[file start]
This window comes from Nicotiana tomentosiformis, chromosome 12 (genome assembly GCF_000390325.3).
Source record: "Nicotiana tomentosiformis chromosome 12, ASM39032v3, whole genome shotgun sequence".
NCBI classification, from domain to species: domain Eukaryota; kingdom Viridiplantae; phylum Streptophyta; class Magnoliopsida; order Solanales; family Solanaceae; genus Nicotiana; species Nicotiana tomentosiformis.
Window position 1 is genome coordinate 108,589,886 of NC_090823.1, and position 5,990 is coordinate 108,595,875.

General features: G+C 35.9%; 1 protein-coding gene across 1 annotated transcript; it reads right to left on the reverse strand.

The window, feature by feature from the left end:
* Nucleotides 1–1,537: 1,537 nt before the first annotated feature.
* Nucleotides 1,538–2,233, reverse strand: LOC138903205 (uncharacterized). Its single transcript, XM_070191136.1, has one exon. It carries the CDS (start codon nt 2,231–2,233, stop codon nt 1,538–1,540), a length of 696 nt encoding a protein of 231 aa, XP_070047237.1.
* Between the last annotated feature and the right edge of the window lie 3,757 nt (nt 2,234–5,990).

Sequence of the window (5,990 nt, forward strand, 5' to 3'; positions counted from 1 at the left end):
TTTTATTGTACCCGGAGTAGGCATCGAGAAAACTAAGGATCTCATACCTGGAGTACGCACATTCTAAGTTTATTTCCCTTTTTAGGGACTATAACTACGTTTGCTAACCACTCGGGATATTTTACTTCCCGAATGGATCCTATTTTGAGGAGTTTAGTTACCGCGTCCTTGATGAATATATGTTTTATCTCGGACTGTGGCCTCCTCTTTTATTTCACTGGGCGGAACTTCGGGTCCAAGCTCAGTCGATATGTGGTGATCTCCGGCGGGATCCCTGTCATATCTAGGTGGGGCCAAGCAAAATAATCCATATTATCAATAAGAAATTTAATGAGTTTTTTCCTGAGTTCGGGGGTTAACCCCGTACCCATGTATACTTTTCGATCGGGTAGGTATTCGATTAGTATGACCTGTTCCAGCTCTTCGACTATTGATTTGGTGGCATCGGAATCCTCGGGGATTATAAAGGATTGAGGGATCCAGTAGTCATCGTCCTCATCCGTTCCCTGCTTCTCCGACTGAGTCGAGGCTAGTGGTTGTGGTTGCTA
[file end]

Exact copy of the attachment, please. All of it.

This window comes from Nicotiana tomentosiformis, chromosome 12 (genome assembly GCF_000390325.3).
Source record: "Nicotiana tomentosiformis chromosome 12, ASM39032v3, whole genome shotgun sequence".
NCBI classification, from domain to species: domain Eukaryota; kingdom Viridiplantae; phylum Streptophyta; class Magnoliopsida; order Solanales; family Solanaceae; genus Nicotiana; species Nicotiana tomentosiformis.
Window position 1 is genome coordinate 108,589,886 of NC_090823.1, and position 5,990 is coordinate 108,595,875.

General features: G+C 35.9%; 1 protein-coding gene across 1 annotated transcript; it reads right to left on the reverse strand.

The window, feature by feature from the left end:
* Nucleotides 1–1,537: 1,537 nt before the first annotated feature.
* Nucleotides 1,538–2,233, reverse strand: LOC138903205 (uncharacterized). Its single transcript, XM_070191136.1, has one exon. It carries the CDS (start codon nt 2,231–2,233, stop codon nt 1,538–1,540), a length of 696 nt encoding a protein of 231 aa, XP_070047237.1.
* Between the last annotated feature and the right edge of the window lie 3,757 nt (nt 2,234–5,990).

Sequence of the window (5,990 nt, forward strand, 5' to 3'; positions counted from 1 at the left end):
TTTTATTGTACCCGGAGTAGGCATCGAGAAAACTAAGGATCTCATACCTGGAGTACGCACATTCTAAGTTTATTTCCCTTTTTAGGGACTATAACTACGTTTGCTAACCACTCGGGATATTTTACTTCCCGAATGGATCCTATTTTGAGGAGTTTAGTTACCGCGTCCTTGATGAATATATGTTTTATCTCGGACTGTGGCCTCCTCTTTTATTTCACTGGGCGGAACTTCGGGTCCAAGCTCAGTCGATATGTGGTGATCTCCGGCGGGATCCCTGTCATATCTAGGTGGGGCCAAGCAAAATAATCCATATTATCAATAAGAAATTTAATGAGTTTTTTCCTGAGTTCGGGGGTTAACCCCGTACCCATGTATACTTTTCGATCGGGTAGGTATTCGATTAGTATGACCTGTTCCAGCTCTTCGACTATTGATTTGGTGGCATCGGAATCCTCGGGGATTATAAAGGATTGAGGGATCCAGTAGTCATCGTCCTCATCCGTTCCCTGCTTCTCCGACTGAGTCGAGGCTAGTGGTTGTGGTTGCTA